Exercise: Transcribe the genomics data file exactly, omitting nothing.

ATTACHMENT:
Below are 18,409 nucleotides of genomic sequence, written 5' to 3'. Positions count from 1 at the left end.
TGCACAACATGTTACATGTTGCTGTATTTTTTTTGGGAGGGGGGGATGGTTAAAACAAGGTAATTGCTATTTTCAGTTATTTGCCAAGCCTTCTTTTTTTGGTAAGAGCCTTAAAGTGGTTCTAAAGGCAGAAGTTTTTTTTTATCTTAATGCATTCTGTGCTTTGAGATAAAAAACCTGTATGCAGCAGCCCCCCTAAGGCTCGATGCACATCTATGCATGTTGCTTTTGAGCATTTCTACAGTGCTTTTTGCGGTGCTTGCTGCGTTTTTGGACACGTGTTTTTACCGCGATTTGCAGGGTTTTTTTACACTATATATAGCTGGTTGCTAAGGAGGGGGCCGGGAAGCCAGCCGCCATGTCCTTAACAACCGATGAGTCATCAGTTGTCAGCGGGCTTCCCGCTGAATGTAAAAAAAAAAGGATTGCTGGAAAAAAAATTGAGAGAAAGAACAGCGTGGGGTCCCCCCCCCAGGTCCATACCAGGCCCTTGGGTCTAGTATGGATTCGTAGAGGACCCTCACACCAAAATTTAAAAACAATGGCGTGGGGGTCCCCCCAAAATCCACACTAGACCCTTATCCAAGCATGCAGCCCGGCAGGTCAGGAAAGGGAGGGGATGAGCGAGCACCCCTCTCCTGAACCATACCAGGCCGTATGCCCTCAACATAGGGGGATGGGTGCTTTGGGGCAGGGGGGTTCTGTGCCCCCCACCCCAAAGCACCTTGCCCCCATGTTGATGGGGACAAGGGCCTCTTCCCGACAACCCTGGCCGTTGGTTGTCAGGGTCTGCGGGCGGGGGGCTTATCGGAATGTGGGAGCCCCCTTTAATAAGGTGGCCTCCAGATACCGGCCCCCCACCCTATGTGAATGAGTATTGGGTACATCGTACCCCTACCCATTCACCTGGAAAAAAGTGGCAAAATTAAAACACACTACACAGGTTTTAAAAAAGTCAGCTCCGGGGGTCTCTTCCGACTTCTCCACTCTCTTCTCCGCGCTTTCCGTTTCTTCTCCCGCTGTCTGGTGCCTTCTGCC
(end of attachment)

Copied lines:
Below are 18,409 nucleotides of genomic sequence, written 5' to 3'. Positions count from 1 at the left end.
TGCACAACATGTTACATGTTGCTGTATTTTTTTTGGGAGGGGGGGATGGTTAAAACAAGGTAATTGCTATTTTCAGTTATTTGCCAAGCCTTCTTTTTTTGGTAAGAGCCTTAAAGTGGTTCTAAAGGCAGAAGTTTTTTTTTATCTTAATGCATTCTGTGCTTTGAGATAAAAAACCTGTATGCAGCAGCCCCCCTAAGGCTCGATGCACATCTATGCATGTTGCTTTTGAGCATTTCTACAGTGCTTTTTGCGGTGCTTGCTGCGTTTTTGGACACGTGTTTTTACCGCGATTTGCAGGGTTTTTTTACACTATATATAGCTGGTTGCTAAGGAGGGGGCCGGGAAGCCAGCCGCCATGTCCTTAACAACCGATGAGTCATCAGTTGTCAGCGGGCTTCCCGCTGAATGTAAAAAAAAAAGGATTGCTGGAAAAAAAATTGAGAGAAAGAACAGCGTGGGGTCCCCCCCCCAGGTCCATACCAGGCCCTTGGGTCTAGTATGGATTCGTAGAGGACCCTCACACCAAAATTTAAAAACAATGGCGTGGGGGTCCCCCCAAAATCCACACTAGACCCTTATCCAAGCATGCAGCCCGGCAGGTCAGGAAAGGGAGGGGATGAGCGAGCACCCCTCTCCTGAACCATACCAGGCCGTATGCCCTCAACATAGGGGGATGGGTGCTTTGGGGCAGGGGGGTTCTGTGCCCCCCACCCCAAAGCACCTTGCCCCCATGTTGATGGGGACAAGGGCCTCTTCCCGACAACCCTGGCCGTTGGTTGTCAGGGTCTGCGGGCGGGGGGCTTATCGGAATGTGGGAGCCCCCTTTAATAAGGTGGCCTCCAGATACCGGCCCCCCACCCTATGTGAATGAGTATTGGGTACATCGTACCCCTACCCATTCACCTGGAAAAAAGTGGCAAAATTAAAACACACTACACAGGTTTTAAAAAAGTCAGCTCCGGGGGTCTCTTCCGACTTCTCCACTCTCTTCTCCGCGCTTTCCGTTTCTTCTCCCGCTGTCTGGTGCCTTCTGCC